Friday, August 8, 2014

What's Making Us Happy This Week

We're all at least a little bit in love. . .

But then again, wouldn't you be???

Saturday, June 28, 2014

What's Making Me Happy This Week

1.  Track and Field -- It has been so much fun to watch Iain and Ana enjoying a youth track club this spring.  They've gotten to try sprints, distance running, high jump, long jump, shot put, and javelin and have been able to enjoy being relatively successful.  After all, every kid can run and jump and throw stuff, right?  For a family that doesn't love baseball or lacrosse, track has been a welcome change of pace.

2.  OK Go and Other Creative Types -- Have you see this video for the song "The Writing's On the Wall" by OK Go?  You should watch it and be amazed.  Keep in mind it was filmed in real time, with one camera, and none of the effects are computer-generated.  The fact that there are people in the world doing work this creative and energetic is encouraging to me.  (After you watch the first once, you should also watch this video which is a "making of" and shows how they managed to pull some of visual effects off.)   

3.  Summertime, And the Livin' is Easy -- What else says summer like a blanket on the grass and your big sister reading you a book?  

3.  ...and More Summertime -- Probably one of my favorite things about living here is being able to go berry picking in the summer.  We are right in the midst of strawberry season and life is sweet.

Saturday, June 21, 2014

In Defense of a Little Twaddle: Nancy Drew Days, Encyclopedia Brown, and Chuck

Some would call Harry Potter twaddle.  Not me.
One of my favorite summer memories from my childhood is my "Nancy Drew Days".  When the mood struck me, I would announce to my mom after lunch, "It's a Nancy Drew Day" and proceed to retire to my bedroom with a large stack of the novels, a tall glass of ice water and a big bowl of cherries or grapes or whatever other kind of fruit we happened to have in the house.  I could consume three or four of those books in a few hours, gorging myself on the cheap characterization, simplistic writing, and titillating plot twists.  It was a glorious way to spend a lazy summer afternoon.  I would emerge late in the day, satiated and full, stretching and yawning and completely satisfied.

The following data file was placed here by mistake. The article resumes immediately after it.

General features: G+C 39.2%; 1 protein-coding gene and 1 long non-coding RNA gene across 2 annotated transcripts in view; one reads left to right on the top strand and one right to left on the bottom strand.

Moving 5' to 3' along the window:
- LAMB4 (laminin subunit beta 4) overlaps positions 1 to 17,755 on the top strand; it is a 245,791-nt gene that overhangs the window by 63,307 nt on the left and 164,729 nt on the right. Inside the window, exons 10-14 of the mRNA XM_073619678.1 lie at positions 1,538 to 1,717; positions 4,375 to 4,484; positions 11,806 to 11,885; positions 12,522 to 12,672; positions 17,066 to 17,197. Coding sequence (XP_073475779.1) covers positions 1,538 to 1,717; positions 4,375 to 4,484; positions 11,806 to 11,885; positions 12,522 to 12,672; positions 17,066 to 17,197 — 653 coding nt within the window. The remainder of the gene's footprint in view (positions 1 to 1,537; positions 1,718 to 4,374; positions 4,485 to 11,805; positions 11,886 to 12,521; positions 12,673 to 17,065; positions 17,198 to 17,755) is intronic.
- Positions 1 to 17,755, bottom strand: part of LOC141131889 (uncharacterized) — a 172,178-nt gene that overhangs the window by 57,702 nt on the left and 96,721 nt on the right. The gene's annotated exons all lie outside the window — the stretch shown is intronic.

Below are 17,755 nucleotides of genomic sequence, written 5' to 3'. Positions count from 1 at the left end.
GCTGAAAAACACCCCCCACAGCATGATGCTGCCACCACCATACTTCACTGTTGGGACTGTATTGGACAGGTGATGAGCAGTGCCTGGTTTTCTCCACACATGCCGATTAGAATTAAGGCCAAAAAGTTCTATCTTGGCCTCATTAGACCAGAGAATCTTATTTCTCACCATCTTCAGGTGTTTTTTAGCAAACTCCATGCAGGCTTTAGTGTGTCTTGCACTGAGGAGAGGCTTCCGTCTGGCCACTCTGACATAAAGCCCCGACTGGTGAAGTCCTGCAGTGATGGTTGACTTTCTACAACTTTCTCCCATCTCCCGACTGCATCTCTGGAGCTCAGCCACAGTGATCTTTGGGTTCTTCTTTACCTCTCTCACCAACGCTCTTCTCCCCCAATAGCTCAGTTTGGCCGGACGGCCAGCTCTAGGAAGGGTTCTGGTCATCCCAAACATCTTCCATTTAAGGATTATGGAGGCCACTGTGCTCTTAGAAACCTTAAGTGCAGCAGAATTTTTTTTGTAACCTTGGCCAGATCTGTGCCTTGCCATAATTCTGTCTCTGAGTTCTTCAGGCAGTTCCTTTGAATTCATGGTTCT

I know that Charlotte Mason would have been appalled that my parents would even allow the yellow hardback novels into the house, much less feed my habit by purchasing them for me at 10 cents a pop at garage sales.  Mason was a British educator in the late 1800 and early 1900s and founded a homeschooling movement that focuses on "the way children naturally learn and presents a generous curriculum, including nature study, art and music appreciation, and handicrafts, as well as the usual academic subjects. It seeks to 'spread a feast' before the child and let him digest what is appropriate for him at the time. And it uses methods that will nurture a love for learning and reinforce good lifelong habits, not just present a body of information" (from  For the most part, I really appreciate and resonate with Mason's philosophies, and wish I did more to integrate them into my homeschooling routines.  One of the ideas for which she is most known is her scathing and contemptuous opinion of what she calls "twaddle" -- language or books which "talk down" to children and assume that they are half-witted, unintelligent beings who cannot comprehend or appreciate worthy and well-told tales.  This includes the fatuous baby talk that some adults are tempted to use when speaking with children ("Ooooo, wook at the pwetty widdle doggies...") and also the books that sometimes pass for children's literature which rely on cheap illustrations and sappy sentimentality to hold the attention.  See: any book written to promote or otherwise coincide with a Disney movie or other cartoon.  Also, most textbooks.